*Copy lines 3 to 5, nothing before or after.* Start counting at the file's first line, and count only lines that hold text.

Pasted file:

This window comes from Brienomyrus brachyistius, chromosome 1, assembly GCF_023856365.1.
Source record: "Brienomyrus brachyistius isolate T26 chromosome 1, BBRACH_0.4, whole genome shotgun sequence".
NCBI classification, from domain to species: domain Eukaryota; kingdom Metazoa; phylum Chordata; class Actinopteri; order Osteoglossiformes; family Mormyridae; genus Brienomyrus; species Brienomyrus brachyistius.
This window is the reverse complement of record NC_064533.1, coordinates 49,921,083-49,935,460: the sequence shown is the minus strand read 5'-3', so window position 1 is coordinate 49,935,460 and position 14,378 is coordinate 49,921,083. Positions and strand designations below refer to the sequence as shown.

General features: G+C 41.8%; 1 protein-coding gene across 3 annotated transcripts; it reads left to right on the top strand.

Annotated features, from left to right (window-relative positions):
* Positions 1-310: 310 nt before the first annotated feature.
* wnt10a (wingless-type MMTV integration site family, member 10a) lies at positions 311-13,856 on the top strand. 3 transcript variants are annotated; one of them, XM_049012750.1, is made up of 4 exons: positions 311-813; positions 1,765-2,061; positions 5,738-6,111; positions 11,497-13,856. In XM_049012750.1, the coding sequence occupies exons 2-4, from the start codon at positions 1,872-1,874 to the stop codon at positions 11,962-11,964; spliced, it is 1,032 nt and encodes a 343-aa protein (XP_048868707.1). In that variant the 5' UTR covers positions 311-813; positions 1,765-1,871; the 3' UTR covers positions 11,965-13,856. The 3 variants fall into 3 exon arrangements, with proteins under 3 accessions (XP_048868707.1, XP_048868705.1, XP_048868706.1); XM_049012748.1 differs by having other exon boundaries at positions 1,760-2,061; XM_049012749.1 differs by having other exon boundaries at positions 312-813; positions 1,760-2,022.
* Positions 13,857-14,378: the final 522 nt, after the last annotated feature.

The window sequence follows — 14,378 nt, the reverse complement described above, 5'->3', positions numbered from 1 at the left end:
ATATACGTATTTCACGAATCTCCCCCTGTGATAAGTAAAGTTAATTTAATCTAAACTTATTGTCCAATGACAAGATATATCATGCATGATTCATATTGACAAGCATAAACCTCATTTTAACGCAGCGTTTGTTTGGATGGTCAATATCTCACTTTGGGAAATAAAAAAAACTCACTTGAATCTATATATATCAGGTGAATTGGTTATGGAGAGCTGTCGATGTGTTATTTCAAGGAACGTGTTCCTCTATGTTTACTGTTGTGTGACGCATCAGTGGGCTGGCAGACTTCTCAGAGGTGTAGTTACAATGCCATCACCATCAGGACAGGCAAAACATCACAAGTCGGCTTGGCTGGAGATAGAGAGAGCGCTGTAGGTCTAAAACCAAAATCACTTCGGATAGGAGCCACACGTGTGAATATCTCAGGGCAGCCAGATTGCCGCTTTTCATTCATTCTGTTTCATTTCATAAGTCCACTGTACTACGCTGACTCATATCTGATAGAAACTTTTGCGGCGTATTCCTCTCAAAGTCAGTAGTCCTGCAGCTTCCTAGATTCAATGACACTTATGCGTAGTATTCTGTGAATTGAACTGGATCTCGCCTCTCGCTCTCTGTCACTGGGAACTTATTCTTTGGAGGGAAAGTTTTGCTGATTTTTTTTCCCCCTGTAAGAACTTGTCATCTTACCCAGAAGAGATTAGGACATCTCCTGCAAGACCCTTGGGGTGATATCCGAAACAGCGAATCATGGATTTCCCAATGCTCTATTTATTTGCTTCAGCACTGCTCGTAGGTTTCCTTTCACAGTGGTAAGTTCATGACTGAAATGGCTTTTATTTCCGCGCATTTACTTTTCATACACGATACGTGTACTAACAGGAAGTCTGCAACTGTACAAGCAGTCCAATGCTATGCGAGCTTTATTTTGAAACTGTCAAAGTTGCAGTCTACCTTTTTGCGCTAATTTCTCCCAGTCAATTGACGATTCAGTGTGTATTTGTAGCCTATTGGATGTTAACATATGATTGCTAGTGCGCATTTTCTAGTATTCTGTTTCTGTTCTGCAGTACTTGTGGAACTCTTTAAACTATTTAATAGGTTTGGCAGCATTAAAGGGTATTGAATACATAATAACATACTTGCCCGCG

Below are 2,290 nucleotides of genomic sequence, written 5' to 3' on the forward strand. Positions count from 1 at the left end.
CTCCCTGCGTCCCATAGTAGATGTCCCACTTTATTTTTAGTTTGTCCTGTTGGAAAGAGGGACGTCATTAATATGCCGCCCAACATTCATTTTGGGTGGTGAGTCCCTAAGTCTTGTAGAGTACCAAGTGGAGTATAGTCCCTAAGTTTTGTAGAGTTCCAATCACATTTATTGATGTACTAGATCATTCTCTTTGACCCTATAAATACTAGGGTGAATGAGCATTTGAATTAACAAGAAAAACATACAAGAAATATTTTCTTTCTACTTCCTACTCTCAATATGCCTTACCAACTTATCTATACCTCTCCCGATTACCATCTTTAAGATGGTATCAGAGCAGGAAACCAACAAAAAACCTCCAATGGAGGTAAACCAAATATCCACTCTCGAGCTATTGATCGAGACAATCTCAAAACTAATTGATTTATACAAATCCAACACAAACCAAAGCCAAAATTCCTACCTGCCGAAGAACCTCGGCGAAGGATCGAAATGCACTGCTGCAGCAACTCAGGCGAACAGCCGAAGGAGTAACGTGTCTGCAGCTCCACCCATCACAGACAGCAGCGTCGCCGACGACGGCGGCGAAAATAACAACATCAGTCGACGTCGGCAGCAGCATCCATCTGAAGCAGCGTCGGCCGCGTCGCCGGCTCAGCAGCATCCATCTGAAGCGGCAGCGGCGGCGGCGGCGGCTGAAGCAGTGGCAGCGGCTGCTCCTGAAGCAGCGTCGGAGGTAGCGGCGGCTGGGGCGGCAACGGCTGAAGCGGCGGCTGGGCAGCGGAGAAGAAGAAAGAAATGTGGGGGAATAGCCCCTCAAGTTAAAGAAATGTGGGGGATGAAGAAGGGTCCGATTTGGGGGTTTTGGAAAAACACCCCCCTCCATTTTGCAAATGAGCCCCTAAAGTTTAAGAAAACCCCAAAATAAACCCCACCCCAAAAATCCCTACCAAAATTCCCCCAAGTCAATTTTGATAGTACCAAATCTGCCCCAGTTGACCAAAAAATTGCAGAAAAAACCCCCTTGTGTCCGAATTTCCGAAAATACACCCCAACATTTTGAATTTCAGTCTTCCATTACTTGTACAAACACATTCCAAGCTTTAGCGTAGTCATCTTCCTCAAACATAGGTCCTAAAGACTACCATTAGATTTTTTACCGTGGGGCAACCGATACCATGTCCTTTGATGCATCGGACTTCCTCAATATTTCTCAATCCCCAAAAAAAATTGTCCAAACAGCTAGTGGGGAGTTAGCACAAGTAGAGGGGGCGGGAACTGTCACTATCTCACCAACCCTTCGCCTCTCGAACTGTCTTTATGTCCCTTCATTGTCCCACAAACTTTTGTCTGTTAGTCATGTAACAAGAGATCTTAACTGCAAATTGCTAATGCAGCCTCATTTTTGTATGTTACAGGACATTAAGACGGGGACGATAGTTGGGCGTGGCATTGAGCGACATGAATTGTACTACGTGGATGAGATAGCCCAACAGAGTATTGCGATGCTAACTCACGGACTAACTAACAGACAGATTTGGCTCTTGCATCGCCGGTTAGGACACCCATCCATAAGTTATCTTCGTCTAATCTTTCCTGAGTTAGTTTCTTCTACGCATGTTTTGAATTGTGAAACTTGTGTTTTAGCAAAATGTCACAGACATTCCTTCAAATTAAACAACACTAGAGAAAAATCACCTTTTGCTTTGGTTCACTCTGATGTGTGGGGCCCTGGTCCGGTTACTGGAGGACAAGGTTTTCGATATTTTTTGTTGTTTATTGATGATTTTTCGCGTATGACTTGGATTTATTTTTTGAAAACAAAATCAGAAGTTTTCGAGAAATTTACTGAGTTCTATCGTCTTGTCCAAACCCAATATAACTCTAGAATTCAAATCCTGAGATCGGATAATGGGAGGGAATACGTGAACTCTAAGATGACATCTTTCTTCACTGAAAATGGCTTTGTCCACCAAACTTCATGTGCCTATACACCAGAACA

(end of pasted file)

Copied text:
NCBI classification, from domain to species: domain Eukaryota; kingdom Metazoa; phylum Chordata; class Actinopteri; order Osteoglossiformes; family Mormyridae; genus Brienomyrus; species Brienomyrus brachyistius.
This window is the reverse complement of record NC_064533.1, coordinates 49,921,083-49,935,460: the sequence shown is the minus strand read 5'-3', so window position 1 is coordinate 49,935,460 and position 14,378 is coordinate 49,921,083. Positions and strand designations below refer to the sequence as shown.

General features: G+C 41.8%; 1 protein-coding gene across 3 annotated transcripts; it reads left to right on the top strand.